Bell Labs polymer engineer F.H. Winslow explains how the molecule shapes of such substances as nylon, rubber, and cotton reveal why the substances behave the way they do. In the film, Winslow’s explanations are assisted by demonstrations and animation.
Winslow’s legacy is twofold — first, he has the 1961 patent for the Polymer Cable Sheath that coated telephone cables, as a replacement for the very problematic lead — which was toxic and unstable. His work in this area was in conjunction with Lincoln Hawkins and Vincent Lanza.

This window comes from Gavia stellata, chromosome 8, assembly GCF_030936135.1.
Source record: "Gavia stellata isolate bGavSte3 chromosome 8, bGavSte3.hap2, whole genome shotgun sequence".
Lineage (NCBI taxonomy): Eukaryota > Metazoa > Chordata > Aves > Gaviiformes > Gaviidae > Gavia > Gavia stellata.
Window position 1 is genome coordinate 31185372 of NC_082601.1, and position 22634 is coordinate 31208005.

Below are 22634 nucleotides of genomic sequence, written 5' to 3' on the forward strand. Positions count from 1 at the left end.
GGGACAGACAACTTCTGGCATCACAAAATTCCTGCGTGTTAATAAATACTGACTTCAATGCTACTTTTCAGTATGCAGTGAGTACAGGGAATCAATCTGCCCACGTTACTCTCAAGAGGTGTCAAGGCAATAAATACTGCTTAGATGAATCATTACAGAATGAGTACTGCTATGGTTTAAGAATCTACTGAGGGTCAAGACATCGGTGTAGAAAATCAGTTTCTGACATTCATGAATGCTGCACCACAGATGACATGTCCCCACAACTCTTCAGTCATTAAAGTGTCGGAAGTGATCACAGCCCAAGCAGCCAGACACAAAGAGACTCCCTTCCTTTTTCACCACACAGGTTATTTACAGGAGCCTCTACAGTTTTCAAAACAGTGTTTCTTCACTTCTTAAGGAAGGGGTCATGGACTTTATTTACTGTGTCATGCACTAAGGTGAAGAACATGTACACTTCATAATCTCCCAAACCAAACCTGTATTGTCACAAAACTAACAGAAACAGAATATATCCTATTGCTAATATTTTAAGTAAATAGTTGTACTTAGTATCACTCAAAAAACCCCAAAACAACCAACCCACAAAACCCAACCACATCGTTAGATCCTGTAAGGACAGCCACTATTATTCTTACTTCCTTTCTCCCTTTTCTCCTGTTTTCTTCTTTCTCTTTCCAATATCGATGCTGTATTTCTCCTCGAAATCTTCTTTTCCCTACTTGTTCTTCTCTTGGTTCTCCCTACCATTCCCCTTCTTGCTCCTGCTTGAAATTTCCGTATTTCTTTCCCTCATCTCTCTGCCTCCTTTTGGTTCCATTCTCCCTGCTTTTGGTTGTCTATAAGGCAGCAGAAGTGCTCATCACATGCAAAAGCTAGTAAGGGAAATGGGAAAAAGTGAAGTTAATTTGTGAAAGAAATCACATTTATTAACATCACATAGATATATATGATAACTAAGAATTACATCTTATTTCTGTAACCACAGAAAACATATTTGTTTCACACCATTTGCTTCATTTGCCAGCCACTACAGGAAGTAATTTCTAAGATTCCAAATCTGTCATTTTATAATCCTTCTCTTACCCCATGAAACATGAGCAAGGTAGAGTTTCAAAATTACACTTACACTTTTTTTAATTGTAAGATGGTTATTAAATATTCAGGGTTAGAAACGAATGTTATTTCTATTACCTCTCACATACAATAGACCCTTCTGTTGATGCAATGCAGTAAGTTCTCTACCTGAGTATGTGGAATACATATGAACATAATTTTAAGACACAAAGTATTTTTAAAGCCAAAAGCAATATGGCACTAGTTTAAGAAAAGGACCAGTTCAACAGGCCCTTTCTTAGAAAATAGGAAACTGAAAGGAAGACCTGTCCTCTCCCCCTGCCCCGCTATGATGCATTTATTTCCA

Second, he was the first editor of a very specialized journal: Macromolecules, all about polymers: resilient, complex molecular chains.
He came to Bell Labs in 1945, fresh off the Manhattan Project.
Footage courtesy of AT&T Archives and History Center, Warren, NJ